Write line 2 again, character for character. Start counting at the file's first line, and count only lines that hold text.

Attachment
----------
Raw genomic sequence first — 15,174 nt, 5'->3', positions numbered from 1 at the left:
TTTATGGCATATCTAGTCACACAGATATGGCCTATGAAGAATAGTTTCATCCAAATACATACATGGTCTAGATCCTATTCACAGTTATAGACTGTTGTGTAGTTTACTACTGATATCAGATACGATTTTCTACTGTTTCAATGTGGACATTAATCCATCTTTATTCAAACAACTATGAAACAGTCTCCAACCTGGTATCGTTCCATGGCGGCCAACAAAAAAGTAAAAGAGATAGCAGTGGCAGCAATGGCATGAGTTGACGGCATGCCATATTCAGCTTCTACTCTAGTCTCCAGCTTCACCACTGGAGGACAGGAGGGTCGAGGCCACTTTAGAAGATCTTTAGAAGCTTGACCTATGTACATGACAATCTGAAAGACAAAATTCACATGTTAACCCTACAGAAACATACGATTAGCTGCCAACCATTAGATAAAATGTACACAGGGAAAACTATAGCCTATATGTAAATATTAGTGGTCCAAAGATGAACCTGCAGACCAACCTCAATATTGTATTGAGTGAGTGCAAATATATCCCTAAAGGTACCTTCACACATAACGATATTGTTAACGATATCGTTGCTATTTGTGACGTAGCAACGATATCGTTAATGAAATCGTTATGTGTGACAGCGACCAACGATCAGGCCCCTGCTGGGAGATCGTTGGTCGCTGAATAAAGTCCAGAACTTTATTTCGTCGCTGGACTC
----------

TTTATGGCATATCTAGTCACACAGATATGGCCTATGAAGAATAGTTTCATCCAAATACATACATGGTCTAGATCCTATTCACAGTTATAGACTGTTGTGTAGTTTACTACTGATATCAGATACGATTTTCTACTGTTTCAATGTGGACATTAATCCATCTTTATTCAAACAACTATGAAACAGTCTCCAACCTGGTATCGTTCCATGGCGGCCAACAAAAAAGTAAAAGAGATAGCAGTGGCAGCAATGGCATGAGTTGACGGCATGCCATATTCAGCTTCTACTCTAGTCTCCAGCTTCACCACTGGAGGACAGGAGGGTCGAGGCCACTTTAGAAGATCTTTAGAAGCTTGACCTATGTACATGACAATCTGAAAGACAAAATTCACATGTTAACCCTACAGAAACATACGATTAGCTGCCAACCATTAGATAAAATGTACACAGGGAAAACTATAGCCTATATGTAAATATTAGTGGTCCAAAGATGAACCTGCAGACCAACCTCAATATTGTATTGAGTGAGTGCAAATATATCCCTAAAGGTACCTTCACACATAACGATATTGTTAACGATATCGTTGCTATTTGTGACGTAGCAACGATATCGTTAATGAAATCGTTATGTGTGACAGCGACCAACGATCAGGCCCCTGCTGGGAGATCGTTGGTCGCTGAATAAAGTCCAGAACTTTATTTCGTCGCTGGACTC